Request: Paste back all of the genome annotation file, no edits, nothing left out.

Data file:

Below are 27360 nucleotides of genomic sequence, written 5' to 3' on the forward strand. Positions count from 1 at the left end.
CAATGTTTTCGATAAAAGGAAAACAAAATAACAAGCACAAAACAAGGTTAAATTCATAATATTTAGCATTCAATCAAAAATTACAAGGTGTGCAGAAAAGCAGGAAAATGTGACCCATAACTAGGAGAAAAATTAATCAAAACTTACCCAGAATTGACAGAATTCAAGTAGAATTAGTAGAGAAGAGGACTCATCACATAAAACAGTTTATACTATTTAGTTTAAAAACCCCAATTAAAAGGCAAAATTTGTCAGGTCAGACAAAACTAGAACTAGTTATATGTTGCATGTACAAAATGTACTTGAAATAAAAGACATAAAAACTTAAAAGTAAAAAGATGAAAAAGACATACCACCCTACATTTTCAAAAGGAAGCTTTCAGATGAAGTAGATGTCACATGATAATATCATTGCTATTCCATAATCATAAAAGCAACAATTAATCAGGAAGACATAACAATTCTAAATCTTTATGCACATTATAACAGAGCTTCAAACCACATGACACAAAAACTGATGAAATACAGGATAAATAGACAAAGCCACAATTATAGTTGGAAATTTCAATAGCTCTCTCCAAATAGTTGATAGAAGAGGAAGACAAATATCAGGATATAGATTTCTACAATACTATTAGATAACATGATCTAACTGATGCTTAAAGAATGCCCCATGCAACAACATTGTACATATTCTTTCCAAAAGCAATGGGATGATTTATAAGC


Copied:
Below are 27360 nucleotides of genomic sequence, written 5' to 3' on the forward strand. Positions count from 1 at the left end.
CAATGTTTTCGATAAAAGGAAAACAAAATAACAAGCACAAAACAAGGTTAAATTCATAATATTTAGCATTCAATCAAAAATTACAAGGTGTGCAGAAAAGCAGGAAAATGTGACCCATAACTAGGAGAAAAATTAATCAAAACTTACCCAGAATTGACAGAATTCAAGTAGAATTAGTAGAGAAGAGGACTCATCACATAAAACAGTTTATACTATTTAGTTTAAAAACCCCAATTAAAAGGCAAAATTTGTCAGGTCAGACAAAACTAGAACTAGTTATATGTTGCATGTACAAAATGTACTTGAAATAAAAGACATAAAAACTTAAAAGTAAAAAGATGAAAAAGACATACCACCCTACATTTTCAAAAGGAAGCTTTCAGATGAAGTAGATGTCACATGATAATATCATTGCTATTCCATAATCATAAAAGCAACAATTAATCAGGAAGACATAACAATTCTAAATCTTTATGCACATTATAACAGAGCTTCAAACCACATGACACAAAAACTGATGAAATACAGGATAAATAGACAAAGCCACAATTATAGTTGGAAATTTCAATAGCTCTCTCCAAATAGTTGATAGAAGAGGAAGACAAATATCAGGATATAGATTTCTACAATACTATTAGATAACATGATCTAACTGATGCTTAAAGAATGCCCCATGCAACAACATTGTACATATTCTTTCCAAAAGCAATGGGATGATTTATAAGC